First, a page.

The finds are so recent that experts at the Demokritos Center have not yet completed the analysis of bones that will yield precise dates. However, the initial evidence supplements what is already known about Pella in the Early Bronze Age (2100-2000 BC), when it was the most important city in Bottiaea, long before it was made capital of the Macedonian realm. What became known as “the greatest of Macedonian cities” was apparently built on top of the prehistoric graveyard when Archelaus moved his capital there from Aiges, excavation director Professor Ioannis Akamatis told Kathimerini.
Grave goods from among the artifacts found at the prehistoric burial ground.
It was on this site that one of the most important urban centers developed. It had what was at the time an innovative, Manhattan-style, rectangular town plan, with an extensive network of water and sewerage pipes, which helped make Macedonia’s largest city one of the most important political and cultural centers of the Hellenistic Era (4th to 1st centuries BC).
The precise boundaries of the prehistoric cemetery cannot be determined because a large part of it lies beneath the urban center of the ancient city, but the graves that have been located so far beneath the city roads provide enough information to form a picture of prehistoric Pella.
In accordance with burial customs in Pella’s prehistoric community, the dead were placed in jars, simple trenches or in stone structures. The bodies placed in jars were buried with their limbs folded and the head either close to the mouth or the bottom of the jar.
Many of the jars are between 150 and 160 centimeters tall. One of them will be exhibited in a new museum in Pella as it was found, with the remains of the body and the grave goods.
The position of the body depended on gender: Men were placed facing the right, women to the left. The arms were crossed over the chest and the hands drawn up to the face below the jaw. Some graves contained infants and children up to the age of 3, while several belong to individuals aged 14-16.
The bodies in the jars represent about 30 percent of the burials. “The Macedonian plain was fertile in antiquity too. They stored goods (agricultural products, wood and metal) in storage jars, and that practice also influenced burial customs,” said Akamatis.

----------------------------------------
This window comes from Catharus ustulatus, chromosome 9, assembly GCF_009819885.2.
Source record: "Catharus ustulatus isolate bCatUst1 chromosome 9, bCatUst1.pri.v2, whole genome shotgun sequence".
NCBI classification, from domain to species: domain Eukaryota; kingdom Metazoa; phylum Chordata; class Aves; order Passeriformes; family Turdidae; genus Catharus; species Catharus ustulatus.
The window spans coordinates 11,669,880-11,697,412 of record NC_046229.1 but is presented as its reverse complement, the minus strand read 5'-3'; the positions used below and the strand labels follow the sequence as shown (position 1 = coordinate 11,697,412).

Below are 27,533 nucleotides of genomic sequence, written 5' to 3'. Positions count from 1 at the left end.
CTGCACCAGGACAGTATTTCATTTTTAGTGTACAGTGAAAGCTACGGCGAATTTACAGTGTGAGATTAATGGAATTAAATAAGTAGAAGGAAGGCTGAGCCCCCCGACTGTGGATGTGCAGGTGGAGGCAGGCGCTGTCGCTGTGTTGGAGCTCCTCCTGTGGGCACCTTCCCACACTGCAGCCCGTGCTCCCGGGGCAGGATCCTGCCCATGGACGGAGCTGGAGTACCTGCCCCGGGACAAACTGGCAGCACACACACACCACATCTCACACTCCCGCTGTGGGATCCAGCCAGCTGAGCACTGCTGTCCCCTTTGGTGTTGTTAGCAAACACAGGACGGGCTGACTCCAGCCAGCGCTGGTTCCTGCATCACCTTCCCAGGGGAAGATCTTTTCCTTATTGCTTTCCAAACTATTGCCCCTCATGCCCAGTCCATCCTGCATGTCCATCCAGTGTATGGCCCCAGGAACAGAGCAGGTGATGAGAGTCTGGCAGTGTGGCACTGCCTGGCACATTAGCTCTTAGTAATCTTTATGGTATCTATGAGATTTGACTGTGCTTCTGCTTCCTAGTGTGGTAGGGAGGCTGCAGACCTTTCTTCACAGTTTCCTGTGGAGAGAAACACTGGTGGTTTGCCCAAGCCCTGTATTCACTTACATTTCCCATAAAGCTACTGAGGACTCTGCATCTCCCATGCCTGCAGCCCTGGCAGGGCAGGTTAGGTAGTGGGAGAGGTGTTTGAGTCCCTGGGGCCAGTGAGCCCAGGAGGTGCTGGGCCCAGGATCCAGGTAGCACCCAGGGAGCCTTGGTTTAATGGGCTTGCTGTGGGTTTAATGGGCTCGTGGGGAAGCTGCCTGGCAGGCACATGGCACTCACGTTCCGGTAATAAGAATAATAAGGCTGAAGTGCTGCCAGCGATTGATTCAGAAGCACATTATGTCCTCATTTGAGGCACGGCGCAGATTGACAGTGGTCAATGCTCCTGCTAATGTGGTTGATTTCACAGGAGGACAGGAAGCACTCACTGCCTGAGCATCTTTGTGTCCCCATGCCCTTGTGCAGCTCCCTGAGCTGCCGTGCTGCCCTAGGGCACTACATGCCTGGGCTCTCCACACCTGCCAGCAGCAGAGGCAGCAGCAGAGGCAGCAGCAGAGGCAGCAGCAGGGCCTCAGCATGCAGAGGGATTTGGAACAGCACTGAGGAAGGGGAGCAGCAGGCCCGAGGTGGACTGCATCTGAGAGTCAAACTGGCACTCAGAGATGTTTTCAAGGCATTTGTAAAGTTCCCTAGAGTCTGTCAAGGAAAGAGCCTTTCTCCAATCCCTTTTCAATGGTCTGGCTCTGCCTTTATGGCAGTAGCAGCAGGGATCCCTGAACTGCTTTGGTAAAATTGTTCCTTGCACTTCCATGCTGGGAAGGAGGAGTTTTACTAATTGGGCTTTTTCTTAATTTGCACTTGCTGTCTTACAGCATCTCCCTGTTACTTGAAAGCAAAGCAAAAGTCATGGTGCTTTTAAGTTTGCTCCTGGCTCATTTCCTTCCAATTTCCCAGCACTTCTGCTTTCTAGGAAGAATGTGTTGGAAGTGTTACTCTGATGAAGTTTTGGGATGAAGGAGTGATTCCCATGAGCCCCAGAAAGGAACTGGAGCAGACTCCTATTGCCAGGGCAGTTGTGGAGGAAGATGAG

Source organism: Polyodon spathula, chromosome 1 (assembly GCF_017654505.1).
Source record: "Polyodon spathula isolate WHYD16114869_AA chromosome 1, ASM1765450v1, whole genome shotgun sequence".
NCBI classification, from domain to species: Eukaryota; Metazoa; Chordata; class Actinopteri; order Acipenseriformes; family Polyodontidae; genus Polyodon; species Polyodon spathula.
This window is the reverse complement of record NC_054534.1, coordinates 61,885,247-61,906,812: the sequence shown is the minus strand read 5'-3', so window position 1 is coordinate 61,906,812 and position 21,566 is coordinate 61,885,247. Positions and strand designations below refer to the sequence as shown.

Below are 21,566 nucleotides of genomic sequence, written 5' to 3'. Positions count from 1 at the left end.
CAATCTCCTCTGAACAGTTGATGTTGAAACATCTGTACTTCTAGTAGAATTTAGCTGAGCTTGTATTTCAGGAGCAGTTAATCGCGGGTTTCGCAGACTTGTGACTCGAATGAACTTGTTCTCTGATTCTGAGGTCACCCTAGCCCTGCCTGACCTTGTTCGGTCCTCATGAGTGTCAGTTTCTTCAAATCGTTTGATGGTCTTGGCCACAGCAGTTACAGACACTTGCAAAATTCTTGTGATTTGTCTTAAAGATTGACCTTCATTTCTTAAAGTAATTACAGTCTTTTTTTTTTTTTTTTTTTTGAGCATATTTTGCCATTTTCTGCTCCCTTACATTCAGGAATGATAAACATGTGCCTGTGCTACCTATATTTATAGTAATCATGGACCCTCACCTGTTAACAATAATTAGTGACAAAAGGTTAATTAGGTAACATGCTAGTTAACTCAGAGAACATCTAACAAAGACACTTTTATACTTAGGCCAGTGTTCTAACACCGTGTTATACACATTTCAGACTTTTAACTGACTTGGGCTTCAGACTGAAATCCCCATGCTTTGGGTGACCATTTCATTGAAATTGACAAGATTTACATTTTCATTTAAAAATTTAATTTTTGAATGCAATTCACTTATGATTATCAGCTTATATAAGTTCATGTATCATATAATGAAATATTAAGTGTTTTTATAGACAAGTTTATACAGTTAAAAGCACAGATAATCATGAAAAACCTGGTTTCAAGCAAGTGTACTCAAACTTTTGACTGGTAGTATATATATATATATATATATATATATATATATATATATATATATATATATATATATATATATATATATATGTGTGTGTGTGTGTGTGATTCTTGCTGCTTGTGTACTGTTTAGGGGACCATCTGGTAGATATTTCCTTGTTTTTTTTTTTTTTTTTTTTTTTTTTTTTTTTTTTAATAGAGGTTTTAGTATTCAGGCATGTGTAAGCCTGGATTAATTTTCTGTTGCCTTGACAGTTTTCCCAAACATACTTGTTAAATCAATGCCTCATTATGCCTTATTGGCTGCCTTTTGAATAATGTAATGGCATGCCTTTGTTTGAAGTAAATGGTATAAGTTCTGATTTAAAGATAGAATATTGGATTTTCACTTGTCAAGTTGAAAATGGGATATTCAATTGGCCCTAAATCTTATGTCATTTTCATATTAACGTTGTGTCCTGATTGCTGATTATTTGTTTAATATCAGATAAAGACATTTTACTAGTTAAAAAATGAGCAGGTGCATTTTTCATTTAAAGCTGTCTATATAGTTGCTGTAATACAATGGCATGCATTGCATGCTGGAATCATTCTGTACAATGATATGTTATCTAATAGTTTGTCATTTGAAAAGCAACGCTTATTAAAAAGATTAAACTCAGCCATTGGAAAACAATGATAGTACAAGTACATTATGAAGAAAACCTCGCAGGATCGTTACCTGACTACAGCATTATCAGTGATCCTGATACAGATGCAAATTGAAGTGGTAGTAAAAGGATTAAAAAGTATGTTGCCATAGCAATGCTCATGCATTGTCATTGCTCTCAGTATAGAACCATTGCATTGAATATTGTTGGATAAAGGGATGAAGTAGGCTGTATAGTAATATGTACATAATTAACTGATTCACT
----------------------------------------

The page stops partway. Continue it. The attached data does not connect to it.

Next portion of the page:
The dead were accompanied by objects, many of which had long been in everyday use before they ended up in the grave. Most tombs contained at least one vessel. Some of the dead were buried with valuable jewelry such as silver rings, gold earrings, bracelets and necklaces, bronze clasps, needles and daggers. “The prosperity of Pella’s prehistoric community is apparent from the metal goods and jewelry,” commented Akamatis.
All the clay finds were vessels made by hand using techniques employed in the Early Bronze Age in Macedonia (3100-2200 BC). Expertly worked marble flasks bear traces of red paint (associated with perceptions of death and life after death), indicating that they were used in burial ceremonies.
Akamatis said that the marble vessel of Pella, which is very rare for Central Macedonia, is related to a Late Neolithic Age (4500-3100 BC) example from Alepotrypa Dirou in the Mani, while a series of small Cycladic flasks date from the Early Cycladic I period.
“The flasks, made with marble probably from Paros, found their way to the coast of prehistoric Pella by sea from the Cyclades to the Gulf of Loudia. It is one of the earliest known examples of trade and economic ties between the Cyclades and Macedonia and the broader region.”
The settlement to which the burial ground belongs must have been fairly close by, Akamatis believes.
The Bronze Age settlement may have been maintained into historical times, since a few distinctive Early Iron Age objects have been discovered at Pella.
Various versions of this one filling my box ... from AP via Yahoo
Road construction on the western Greek island of Lefkada has uncovered and partially destroyed an important tomb with artifacts dating back more than 3,000 years, officials said on Wednesday.
The find is a miniature version of the large, opulent tombs built by the rulers of Greece during the Mycenaean era, which ended around 1100 B.C. Although dozens have been found in the mainland and on Crete, the underground, beehive-shaped monuments are very rare in the western Ionian Sea islands, and previously unknown on Lefkada.
The discovery could fuel debate on a major prehistoric puzzle — where the homeland of Homer's legendary hero Odysseus was located.
"This is a very important find for the area, because until now we had next to no evidence on Mycenaean presence on Lefkada," excavator Maria Stavropoulou-Gatsi told The Associated Press.
Stavropoulou-Gatsi said the tomb was unearthed about a month ago by a bulldozer, during road construction work.
"Unfortunately, the driver caused significant damage," she said.
She said the tomb contained several human skeletons, as well as smashed pottery, two seal stones, beads made of semiprecious stones, copper implements and clay loom weights. It appeared to have been plundered during antiquity.
With a nine-foot diameter, the tomb is very small compared to others, such as the Tomb of Atreus in Mycenae, which was more than 46 feet across and built of stones weighing up to 120 tons.
But it could revive scholarly debate on the location of Odysseus' Ithaca mentioned in Homer's poems — which are believed to be loosely based on Mycenaean-era events. While the nearby island of Ithaki is generally identified as the hero's kingdom, other theories have proposed Lefkada or neighboring Kefallonia.